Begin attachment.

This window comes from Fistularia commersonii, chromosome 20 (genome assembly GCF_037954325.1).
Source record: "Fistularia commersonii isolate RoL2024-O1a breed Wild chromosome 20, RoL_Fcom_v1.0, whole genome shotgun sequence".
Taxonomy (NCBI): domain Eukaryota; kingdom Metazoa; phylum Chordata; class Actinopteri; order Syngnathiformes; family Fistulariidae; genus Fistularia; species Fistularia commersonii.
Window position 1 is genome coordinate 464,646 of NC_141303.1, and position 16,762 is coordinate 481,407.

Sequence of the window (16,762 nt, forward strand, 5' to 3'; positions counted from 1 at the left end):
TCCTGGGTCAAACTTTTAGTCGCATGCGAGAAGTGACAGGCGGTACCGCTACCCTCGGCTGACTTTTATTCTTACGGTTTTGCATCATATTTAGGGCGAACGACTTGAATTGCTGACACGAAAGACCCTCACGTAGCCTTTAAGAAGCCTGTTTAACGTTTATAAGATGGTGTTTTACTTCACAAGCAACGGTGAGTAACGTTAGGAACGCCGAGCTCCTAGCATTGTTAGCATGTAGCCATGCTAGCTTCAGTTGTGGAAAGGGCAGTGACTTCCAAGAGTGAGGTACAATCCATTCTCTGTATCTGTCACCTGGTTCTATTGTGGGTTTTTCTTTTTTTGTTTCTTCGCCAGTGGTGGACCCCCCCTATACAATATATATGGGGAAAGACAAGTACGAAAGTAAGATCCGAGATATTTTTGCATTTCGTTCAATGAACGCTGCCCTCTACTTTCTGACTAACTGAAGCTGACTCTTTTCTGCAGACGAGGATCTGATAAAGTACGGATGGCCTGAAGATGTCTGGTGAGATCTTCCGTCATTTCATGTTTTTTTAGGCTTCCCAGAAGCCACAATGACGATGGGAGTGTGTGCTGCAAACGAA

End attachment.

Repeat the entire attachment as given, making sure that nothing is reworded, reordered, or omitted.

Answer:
This window comes from Fistularia commersonii, chromosome 20 (genome assembly GCF_037954325.1).
Source record: "Fistularia commersonii isolate RoL2024-O1a breed Wild chromosome 20, RoL_Fcom_v1.0, whole genome shotgun sequence".
Taxonomy (NCBI): domain Eukaryota; kingdom Metazoa; phylum Chordata; class Actinopteri; order Syngnathiformes; family Fistulariidae; genus Fistularia; species Fistularia commersonii.
Window position 1 is genome coordinate 464,646 of NC_141303.1, and position 16,762 is coordinate 481,407.

Sequence of the window (16,762 nt, forward strand, 5' to 3'; positions counted from 1 at the left end):
TCCTGGGTCAAACTTTTAGTCGCATGCGAGAAGTGACAGGCGGTACCGCTACCCTCGGCTGACTTTTATTCTTACGGTTTTGCATCATATTTAGGGCGAACGACTTGAATTGCTGACACGAAAGACCCTCACGTAGCCTTTAAGAAGCCTGTTTAACGTTTATAAGATGGTGTTTTACTTCACAAGCAACGGTGAGTAACGTTAGGAACGCCGAGCTCCTAGCATTGTTAGCATGTAGCCATGCTAGCTTCAGTTGTGGAAAGGGCAGTGACTTCCAAGAGTGAGGTACAATCCATTCTCTGTATCTGTCACCTGGTTCTATTGTGGGTTTTTCTTTTTTTGTTTCTTCGCCAGTGGTGGACCCCCCCTATACAATATATATGGGGAAAGACAAGTACGAAAGTAAGATCCGAGATATTTTTGCATTTCGTTCAATGAACGCTGCCCTCTACTTTCTGACTAACTGAAGCTGACTCTTTTCTGCAGACGAGGATCTGATAAAGTACGGATGGCCTGAAGATGTCTGGTGAGATCTTCCGTCATTTCATGTTTTTTTAGGCTTCCCAGAAGCCACAATGACGATGGGAGTGTGTGCTGCAAACGAA